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Sir Sean Connery, A Living Legend
By Jarrod Sarafin
June 10, 2007
The rumors have been thick in recent weeks that Sir Thomas Sean Connery would be returning from his retirement in order to reprise his Henry Jones Sr. character in Indiana Jones 4. If you keep up with said news, you would have found out those rumors are now proven false. It seems that Connery could be fully retired from film & acting, instead dedicating his time solely to his retirement.
Here’s the official press release from Paramount:
John Hurt has joined the previously-announced Cate Blanchett and Ray Winstone in Indiana Jones 4, while Sean Connery has made it official that he won’t be returning. Here’s the official press release:
Several stars have thrown their hats into the ring to join Harrison Ford and Shia LeBeouf in Indiana Jones’ latest whip-cracking adventure. Next year, when the new Indiana Jones movie opens worldwide on May 22, Indy will share the screen with Cate Blanchett, Ray Winstone and John Hurt.
Academy Award® winner Cate Blanchett has established herself as one of the preeminent leading actresses in film today, earning her first Best Actress nomination for her title role in Elizabeth, for which she received a BAFTA and Golden Globe Award. She continued to draw acclaim for significant roles in The Talented Mr. Ripley, the Lord of the Rings trilogy, Notes on a Scandal and Babel. In 2005, she won the Academy Award for Best Supporting Actress for her role as Katherine Hepburn in The Aviator, and this year was named one of Time Magazine’s 100 Most Influential People in the World. Cate is currently filming The Curious Case of Benjamin Button costarring Brad Pitt and directed by David Fincher.
Known for his layered and nuanced performances of tough guys, Ray Winstone drew international praise for his role as Gal Dove in Jonathan Glazer’s Sexy Beast. His recent screen credits include Martin Scorsese’s The Departed, Antoine Fuqua’s King Arthur, and Anthony Minghella’s Breaking & Entering. Winstone’s voice can be heard as Mr. Beaver in The Chronicles of Narnia: The Lion, the Witch and the Wardrobe. Ray will next be seen in the title role of Beowulf opening November 16, 2007 directed by Robert Zemeckis.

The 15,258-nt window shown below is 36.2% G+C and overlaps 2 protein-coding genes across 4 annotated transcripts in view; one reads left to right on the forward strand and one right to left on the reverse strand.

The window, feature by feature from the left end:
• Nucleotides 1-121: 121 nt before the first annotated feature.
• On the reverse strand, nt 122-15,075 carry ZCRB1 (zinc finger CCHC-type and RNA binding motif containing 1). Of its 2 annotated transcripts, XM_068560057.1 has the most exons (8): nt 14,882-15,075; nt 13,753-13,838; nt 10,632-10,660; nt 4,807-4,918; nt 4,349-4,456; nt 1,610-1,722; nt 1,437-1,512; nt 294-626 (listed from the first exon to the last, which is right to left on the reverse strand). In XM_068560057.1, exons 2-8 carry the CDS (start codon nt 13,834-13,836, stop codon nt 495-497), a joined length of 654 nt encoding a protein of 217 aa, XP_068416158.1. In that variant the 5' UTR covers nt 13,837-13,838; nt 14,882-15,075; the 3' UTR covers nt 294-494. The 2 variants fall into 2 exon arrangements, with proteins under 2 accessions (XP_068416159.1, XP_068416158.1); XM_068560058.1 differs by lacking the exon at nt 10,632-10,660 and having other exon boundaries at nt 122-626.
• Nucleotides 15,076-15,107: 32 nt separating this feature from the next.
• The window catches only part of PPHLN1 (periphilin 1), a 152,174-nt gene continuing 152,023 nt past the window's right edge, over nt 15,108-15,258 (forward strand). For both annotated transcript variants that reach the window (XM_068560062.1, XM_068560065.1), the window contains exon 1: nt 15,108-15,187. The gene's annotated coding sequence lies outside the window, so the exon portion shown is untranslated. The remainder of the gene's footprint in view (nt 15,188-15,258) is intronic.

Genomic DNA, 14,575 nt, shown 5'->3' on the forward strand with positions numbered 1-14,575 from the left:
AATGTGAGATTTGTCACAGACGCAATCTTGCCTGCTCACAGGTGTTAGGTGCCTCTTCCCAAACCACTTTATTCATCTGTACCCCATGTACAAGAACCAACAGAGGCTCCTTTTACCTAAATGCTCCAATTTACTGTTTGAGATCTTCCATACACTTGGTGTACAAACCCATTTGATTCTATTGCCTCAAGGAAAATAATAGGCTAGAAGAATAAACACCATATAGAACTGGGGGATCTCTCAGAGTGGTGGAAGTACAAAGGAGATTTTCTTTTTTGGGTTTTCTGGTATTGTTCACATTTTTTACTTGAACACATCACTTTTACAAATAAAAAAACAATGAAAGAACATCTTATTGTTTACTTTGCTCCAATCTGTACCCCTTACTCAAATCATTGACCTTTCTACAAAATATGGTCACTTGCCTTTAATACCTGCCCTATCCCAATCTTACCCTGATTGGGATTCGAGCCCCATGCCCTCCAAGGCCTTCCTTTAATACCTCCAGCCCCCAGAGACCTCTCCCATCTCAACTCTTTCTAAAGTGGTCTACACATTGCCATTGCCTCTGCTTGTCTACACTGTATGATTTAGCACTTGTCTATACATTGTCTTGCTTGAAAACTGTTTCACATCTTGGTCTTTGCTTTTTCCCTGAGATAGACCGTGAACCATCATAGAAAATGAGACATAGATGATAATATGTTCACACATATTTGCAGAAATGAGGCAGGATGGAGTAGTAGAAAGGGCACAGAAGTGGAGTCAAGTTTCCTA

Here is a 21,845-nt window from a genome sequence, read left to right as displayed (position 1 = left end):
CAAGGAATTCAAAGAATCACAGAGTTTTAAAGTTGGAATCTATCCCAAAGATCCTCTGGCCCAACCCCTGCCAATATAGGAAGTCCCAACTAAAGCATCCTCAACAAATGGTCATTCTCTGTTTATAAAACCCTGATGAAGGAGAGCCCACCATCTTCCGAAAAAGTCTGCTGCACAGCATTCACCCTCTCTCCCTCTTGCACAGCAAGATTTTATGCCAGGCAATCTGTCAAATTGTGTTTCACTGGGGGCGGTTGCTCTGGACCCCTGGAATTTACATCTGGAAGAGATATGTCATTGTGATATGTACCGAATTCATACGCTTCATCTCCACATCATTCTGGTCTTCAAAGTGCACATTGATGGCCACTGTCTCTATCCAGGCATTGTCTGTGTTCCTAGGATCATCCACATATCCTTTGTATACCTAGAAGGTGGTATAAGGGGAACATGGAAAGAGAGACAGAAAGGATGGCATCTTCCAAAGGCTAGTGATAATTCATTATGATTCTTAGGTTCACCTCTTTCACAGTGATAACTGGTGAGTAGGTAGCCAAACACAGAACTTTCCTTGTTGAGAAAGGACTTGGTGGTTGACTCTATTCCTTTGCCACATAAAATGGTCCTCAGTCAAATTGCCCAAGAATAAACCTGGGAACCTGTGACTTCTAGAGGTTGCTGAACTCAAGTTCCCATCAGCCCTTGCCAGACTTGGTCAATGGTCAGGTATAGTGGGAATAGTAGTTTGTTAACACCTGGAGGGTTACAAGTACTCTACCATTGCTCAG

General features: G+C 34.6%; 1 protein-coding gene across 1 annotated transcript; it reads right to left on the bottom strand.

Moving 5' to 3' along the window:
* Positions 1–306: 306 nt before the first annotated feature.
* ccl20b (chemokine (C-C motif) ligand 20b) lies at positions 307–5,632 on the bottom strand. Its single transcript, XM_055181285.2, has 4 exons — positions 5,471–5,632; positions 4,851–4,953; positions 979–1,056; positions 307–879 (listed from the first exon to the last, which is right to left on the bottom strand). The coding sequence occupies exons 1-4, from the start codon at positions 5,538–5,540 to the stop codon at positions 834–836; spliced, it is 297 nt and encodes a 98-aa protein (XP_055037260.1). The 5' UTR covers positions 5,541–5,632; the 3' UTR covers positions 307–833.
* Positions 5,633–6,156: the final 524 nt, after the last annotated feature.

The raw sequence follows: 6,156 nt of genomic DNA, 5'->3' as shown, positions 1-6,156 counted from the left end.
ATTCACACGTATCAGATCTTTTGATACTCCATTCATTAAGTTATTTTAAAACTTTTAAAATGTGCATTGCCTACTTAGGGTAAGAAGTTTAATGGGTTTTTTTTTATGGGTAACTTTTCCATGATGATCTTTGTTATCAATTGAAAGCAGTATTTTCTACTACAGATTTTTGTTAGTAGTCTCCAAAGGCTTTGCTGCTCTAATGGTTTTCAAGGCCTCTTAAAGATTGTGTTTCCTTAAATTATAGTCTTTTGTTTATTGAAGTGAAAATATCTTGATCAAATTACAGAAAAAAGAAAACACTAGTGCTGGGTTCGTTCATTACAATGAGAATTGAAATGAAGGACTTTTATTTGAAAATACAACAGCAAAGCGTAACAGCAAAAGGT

Academy Award nominee John Hurt, whose career in film spans more than 40 years, has played memorable roles in movies both big and small. His impressive body of work includes such films as V for Vendetta, Elephant Man, 1984, Midnight Express, Contact, and Alien. On television, he won world-wide acclaim for his role of Caligula in “I, Claudius” and Quentin Crisp, in “The Naked Civil Servant”.
While the man with the hat is back, this time he’s not bringing his Dad. Sean Connery, who retired from acting in 2005, said:
“I get asked the question so often, I thought it best to make an announcement. I thought long and hard about it and if anything could have pulled me out of retirement it would have been an Indiana Jones film. I love working with Steven and George, and it goes without saying that it is an honor to have Harrison as my son. But in the end, retirement is just too damned much fun. I, do however, have one bit of advice for Junior: Demand that the critters be digital, the cliffs be low, and for goodness sake keep that whip by your side at all times in case you need to escape from the stunt coordinator! This is a remarkable cast, and I can only say, ‘Break a leg, everyone.’ I’ll see you on May 22, 2008 at the theater!”
As you can see, he gave some glowing praise and wished director Spielberg, producer Lucas & star Harrison well with the endeavor of Indiana Jones 4. A lot of people felt that if any movie would bring him out of retirement, this film would do it.